Your Workplace Wellness Programs (WWP) are critical to help ensure employees have access to health promotion support that’s tailored to your work environments. RDs [Registered Dietitians] are an important source of credible, evidence based nutrition information that promotes health and wellness and the prevention and management of disease. Does your workplace wellness include this valuable healthcare practitioner? RDs are well governed and held accountable to the highest standards in their practice to translate the science of nutrition and deliver reliable, life changing advice.

Workplace wellness and nutrition programs are an investment in your employees’ health and well-being! Advice from RDs can help reduce the risk of heart disease and stroke by 80%, diabetes by 60% and cancer by 40%. Work with us as your RDs to help you unlock the power of food and shape your healthy eating habits. We can help you build a workplace nutrition program and offer engaging, interactive seminars that will leave a lasting impression and inspire you towards your best health!

Contact us to get started! Book us for your next team meeting or wellness event and save 20%.
Promo Code: N4NN Workplace Wellness info@NutritionForNonNutritionists.com  Lucia@WeilerNutrition.com

 

How to Build a Healthy Sandwich

sandwich n4nn

You are the builder of your healthy sandwich. The promises of a nutritious sandwich starts by choosing the right bread and fillings. Begin with a base of whole grain bread. Add a healthy source of protein (but not too much of it), loads of crunchy vegetables or fruit and a savoury sauce that’s filled with zip but not sodium. From top to bottom, here are our tips for making your healthy sandwich.

Bread

  • Switch out white bread for a more nutritious whole grain option.
  • Look for bread that lists whole grain as the first ingredient and has at least two grams of fibre per slice.
  • Think beyond bread… Try bagels, buns, pita, tortillas or naan. All come in whole grain versions. Read ingredient lists to be sure and look for “whole grain” as the first words on the ingredient

Protein

Whether you stack your sandwich with meat, cheese, egg salad, it’s important to have a source of protein between the bread.  Below are a few ideas.

Meat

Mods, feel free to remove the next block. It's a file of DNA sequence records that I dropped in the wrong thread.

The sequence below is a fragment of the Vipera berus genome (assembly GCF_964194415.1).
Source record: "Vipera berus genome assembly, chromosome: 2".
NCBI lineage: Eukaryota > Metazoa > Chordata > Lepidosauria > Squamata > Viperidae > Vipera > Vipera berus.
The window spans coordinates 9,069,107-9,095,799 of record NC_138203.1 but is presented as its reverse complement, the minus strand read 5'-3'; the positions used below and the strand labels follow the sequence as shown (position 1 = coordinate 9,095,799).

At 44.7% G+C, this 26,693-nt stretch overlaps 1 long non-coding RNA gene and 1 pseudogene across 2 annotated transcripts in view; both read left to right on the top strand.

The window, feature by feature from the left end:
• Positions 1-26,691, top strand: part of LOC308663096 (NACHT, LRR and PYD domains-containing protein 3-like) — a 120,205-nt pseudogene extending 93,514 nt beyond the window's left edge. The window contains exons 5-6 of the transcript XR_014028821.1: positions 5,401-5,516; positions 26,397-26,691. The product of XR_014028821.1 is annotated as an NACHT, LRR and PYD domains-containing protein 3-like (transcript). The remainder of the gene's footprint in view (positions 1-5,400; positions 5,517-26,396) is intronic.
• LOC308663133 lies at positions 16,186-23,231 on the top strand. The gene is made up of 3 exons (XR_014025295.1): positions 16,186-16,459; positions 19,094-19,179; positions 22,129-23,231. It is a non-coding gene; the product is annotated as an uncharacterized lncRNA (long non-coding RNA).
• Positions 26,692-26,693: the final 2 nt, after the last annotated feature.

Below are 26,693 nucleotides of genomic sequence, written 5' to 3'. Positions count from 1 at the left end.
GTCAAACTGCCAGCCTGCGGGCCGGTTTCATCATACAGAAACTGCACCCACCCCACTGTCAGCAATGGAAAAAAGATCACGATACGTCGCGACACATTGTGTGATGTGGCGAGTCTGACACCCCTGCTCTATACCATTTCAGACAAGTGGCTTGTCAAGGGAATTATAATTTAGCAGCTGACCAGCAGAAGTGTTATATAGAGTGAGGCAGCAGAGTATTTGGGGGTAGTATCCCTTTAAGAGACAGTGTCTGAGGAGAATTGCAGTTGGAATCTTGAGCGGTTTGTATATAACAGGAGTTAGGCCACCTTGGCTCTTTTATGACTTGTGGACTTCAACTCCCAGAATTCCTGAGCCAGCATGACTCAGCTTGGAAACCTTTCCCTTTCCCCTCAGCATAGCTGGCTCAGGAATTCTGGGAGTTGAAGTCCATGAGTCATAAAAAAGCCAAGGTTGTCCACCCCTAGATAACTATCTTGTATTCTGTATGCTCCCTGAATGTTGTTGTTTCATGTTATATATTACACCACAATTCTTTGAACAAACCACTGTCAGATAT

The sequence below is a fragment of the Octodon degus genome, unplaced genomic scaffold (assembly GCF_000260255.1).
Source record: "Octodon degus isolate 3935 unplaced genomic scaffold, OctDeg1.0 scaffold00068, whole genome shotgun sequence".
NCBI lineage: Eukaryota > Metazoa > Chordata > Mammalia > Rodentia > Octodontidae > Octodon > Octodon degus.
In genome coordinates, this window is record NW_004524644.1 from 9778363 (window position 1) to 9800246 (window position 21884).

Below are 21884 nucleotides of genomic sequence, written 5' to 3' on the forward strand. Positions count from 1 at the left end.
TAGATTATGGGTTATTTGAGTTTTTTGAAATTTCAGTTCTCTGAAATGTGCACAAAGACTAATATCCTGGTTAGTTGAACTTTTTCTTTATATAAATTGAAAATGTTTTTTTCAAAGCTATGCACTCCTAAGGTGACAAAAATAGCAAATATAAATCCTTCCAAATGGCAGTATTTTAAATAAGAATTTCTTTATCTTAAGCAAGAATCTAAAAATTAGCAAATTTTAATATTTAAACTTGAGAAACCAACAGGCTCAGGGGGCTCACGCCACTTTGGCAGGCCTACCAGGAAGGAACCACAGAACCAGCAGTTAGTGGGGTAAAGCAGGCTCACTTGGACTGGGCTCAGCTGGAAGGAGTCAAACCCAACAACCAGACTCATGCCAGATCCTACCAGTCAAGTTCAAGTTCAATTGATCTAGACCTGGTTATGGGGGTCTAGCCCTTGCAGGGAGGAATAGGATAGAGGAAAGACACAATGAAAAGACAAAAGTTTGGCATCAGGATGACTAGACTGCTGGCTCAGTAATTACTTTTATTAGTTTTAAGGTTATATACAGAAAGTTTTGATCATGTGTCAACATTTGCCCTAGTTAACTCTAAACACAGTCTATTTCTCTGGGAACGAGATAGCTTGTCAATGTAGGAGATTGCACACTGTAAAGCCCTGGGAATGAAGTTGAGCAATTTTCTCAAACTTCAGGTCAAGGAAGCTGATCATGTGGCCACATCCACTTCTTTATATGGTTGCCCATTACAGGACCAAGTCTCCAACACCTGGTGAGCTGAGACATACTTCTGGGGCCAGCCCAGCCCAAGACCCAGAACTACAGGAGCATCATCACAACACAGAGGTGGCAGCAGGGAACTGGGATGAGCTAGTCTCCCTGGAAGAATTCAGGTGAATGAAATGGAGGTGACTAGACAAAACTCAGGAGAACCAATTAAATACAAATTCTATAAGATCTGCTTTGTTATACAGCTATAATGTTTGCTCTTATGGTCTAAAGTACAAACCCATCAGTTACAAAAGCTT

• Offer a variety of lean meats e.g. roasted beef, pulled pork, grilled turkey or barbecued chicken.
  • Consider deli meats as a once in a while treat only. Read the ingredient list and choose ones that do not include “nitrites.” Use the Nutrition Facts panel to compare and choose deli meat with the lowest sodium and fat content.

Cheese

  • Look at the % Milk Fat (%M.F.) content. Buy reduced fat or lower fat cheeses with less than 20% M.F. To limit sodium, choose fresh instead of processed cheese.

Meat alternatives

  • When mashing egg, salmon or tuna, cut back on full-fat mayonnaise. Use light mayo or low–fat yogurt instead.
  • Try something new! Beans, nuts and seeds make nutritious sandwich fillings. Use edamame or lentils to stuff a pita. Blend chickpeas with garlic and tahini to create a chunky hummus. In addition to peanut butter, offer almond, hazelnut or cashew butter. If allergies are a concern, offer soy nut or sunflower seed butter.

Vegetable and Fruit Toppings

 Build the health value of your sandwich with lots of veggies and fruit. Include at least two veggies or fruit in every sandwich or as a side accompaniment to the sandwich. Vegetables and fruit provide essential vitamins, minerals, fibre, and are low in calories. Beyond lettuce and tomato, these toppings provide a unique twist:

  • Red pepper and cucumber rings
  • Shredded carrots or beets
  • Kale, arugula or baby spinach
  • Grilled zucchini, eggplant, pineapple or peaches
  • Fruit is great on sandwiches too – try mango salsa or sliced apples
  • Fresh herbs like basil, parsley and coriander add a burst of flavour.

Sandwich spreads

  • Skip butter and choose avocado or basil pesto. It is high in heart-healthy monounsaturated fats and adds rich flavour
  • Low fat mayonnaise, oil-based vinaigrettes and non-hydrogenated margarine also contain healthy fats. Be aware that with any of these options, the calories and fat add up quickly. Use only a little– no more than 1-2 teaspoons per sandwich.
  • Ketchup, salsa and mustard are lower calorie, fat-free options. However they may be high in sodium. Limit your serving size to 1-2 teaspoons per sandwich.
  • Try wasabi (Japanese mustard) or horseradish if you like it hot – they have less sodium than other spreads.

For more information and healthy sandwich recipes please contact us!

Reference: Unlock Food.ca – Expert Guidance, Everyday Eating by Dietitians of Canada (2017)